Following Koo Koo Kanga Roo was Kosha Dillz. The New Jersey Israeli-American rapper made some interesting demands for crowd participation, such as when he sang a song in Hebrew and Spanish, and asked the crowd to respond, “Yes, Yes,” after singing the chorus. He also asked for people’s personal items, saying, “I’ll give them back,” as people passed him a pocket watch, a bag of ice, a prophylactic from the Trojan Condoms booth, a dollar bill and other various things. He freestyle-rapped and included a line about every item given to him.

Later, a duo named Drama Club—clad in feminine-looking white masks, and with long black hair— appeared on the Beatport Stage. It was hard to figure out what it was they were doing; the duo had a DJ setup, keyboards, a bass guitar and a set of drums, and the music was all over the place. While the group sounded interesting at times, the show didn’t make sense, and people appeared to lose interest after a while.

While the Warped Tour is applauded as being cheap to attend, it’s not without its critics, upset over the seeming exclusion of the punk rock element that gave birth to the tour. Another thing worth criticizing: Attendees need to purchase a schedule. That’s right: Want to know what’s going on? That’ll be $2. Also, the layout of the Pomona festival didn’t make sense. There were narrow walkways and lines for the food vendors melding with overflow from the stage area.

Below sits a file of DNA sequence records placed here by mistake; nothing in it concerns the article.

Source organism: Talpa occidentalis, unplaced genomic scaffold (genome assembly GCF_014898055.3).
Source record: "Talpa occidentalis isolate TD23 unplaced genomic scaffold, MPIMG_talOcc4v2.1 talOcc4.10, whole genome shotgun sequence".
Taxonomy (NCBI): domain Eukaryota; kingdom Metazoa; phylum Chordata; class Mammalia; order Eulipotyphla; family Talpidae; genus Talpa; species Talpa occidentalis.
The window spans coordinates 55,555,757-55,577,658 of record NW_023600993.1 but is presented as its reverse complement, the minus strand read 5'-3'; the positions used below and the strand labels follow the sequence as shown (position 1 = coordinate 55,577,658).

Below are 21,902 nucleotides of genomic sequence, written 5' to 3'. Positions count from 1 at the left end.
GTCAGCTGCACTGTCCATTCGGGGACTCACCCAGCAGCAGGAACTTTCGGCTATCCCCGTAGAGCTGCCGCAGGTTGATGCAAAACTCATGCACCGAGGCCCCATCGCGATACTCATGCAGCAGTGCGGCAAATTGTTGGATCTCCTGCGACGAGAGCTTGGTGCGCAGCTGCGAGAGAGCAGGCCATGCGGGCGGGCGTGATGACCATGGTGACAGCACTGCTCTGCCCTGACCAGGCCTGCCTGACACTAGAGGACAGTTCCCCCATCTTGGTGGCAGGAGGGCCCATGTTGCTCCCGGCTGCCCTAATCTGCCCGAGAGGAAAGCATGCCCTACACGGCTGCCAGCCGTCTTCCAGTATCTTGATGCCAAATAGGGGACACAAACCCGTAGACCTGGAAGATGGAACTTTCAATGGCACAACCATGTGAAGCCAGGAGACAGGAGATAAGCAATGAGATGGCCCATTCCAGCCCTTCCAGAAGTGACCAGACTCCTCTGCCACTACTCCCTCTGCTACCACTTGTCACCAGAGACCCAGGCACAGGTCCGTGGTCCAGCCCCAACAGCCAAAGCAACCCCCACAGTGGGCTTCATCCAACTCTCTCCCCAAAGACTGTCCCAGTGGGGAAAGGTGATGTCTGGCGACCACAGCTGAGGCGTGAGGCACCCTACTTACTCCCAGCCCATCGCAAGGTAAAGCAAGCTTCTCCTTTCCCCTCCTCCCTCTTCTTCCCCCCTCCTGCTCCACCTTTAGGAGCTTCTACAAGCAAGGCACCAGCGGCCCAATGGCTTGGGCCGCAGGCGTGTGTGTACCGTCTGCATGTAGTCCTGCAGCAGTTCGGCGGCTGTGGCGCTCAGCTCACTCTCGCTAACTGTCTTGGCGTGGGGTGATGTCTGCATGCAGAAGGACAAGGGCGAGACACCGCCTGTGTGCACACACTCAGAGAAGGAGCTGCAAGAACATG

The odd mix of vendor tents is amusing: PETA, the U.S. Army, Trojan Condoms, and Full Sail University were all on site, as were Straight Edge Lifestyle clothing vendors and Hare Krishnas passing out fliers. You can find yourself in a dilemma: Should one join the Army, become a vegan, enroll in an online university, or accept Jesus?

All in all, despite some impressive performances, the tour was an odd and less than rewarding experience. It just didn’t make sense.

Published in Reviews

It’s hard for me to believe that the Vans Warped Tour is celebrating 20 years. It has outlasted Ozzy Osbourne’s OzzFest, the Lilith Fair tour, and the touring version of Lollapalooza.

On Friday, June 20, the 2014 Warped Tour came to Pomona, at the Fairplex, 80 miles or so from the Coachella Valley.

In its first decade, the Warped Tour focused on punk—but today, it has a completely different vibe. While some punk-rock veterans occasionally pop up, the tour now includes Christian metalcore bands, “emo” groups, and pop-punk acts. However, not everything is different: Warped Tour founder Kevin Lyman is still involved, and the tour still offers low ticket prices and a DIY ethic.

One big complaint: It was nearly impossible to find a simple schedule of the bands spread out over 11 stages inside the Fairplex. When I saw a merchandise booth selling schedules for $2, I broke down and bought one, simply so I could navigate through the 100 bands playing throughout the day.

Close to 1 p.m., Beartooth took the Monster Energy Stage. The hardcore punk band from Columbus, Ohio, led by frontman Caleb Shomo, unleashed a brutal assault of heavy riffs and screaming vocals on the small crowd that had gathered. One of the first things I noticed was a sign hung on the top of the stage: “You mosh or you crowd surf, you get hurt, we get sued, no more Warped Tour.” This sign was displayed on all the stages; did it stop crowd surfing and mosh pits? Hell no. Beartooth, for example, encouraged the crowd to get closer and break out into mosh pits; Shomo himself even went crowd-surfing. During the last song, the crowd was amped up, and empty Powerade bottles and various objects went flying in the air.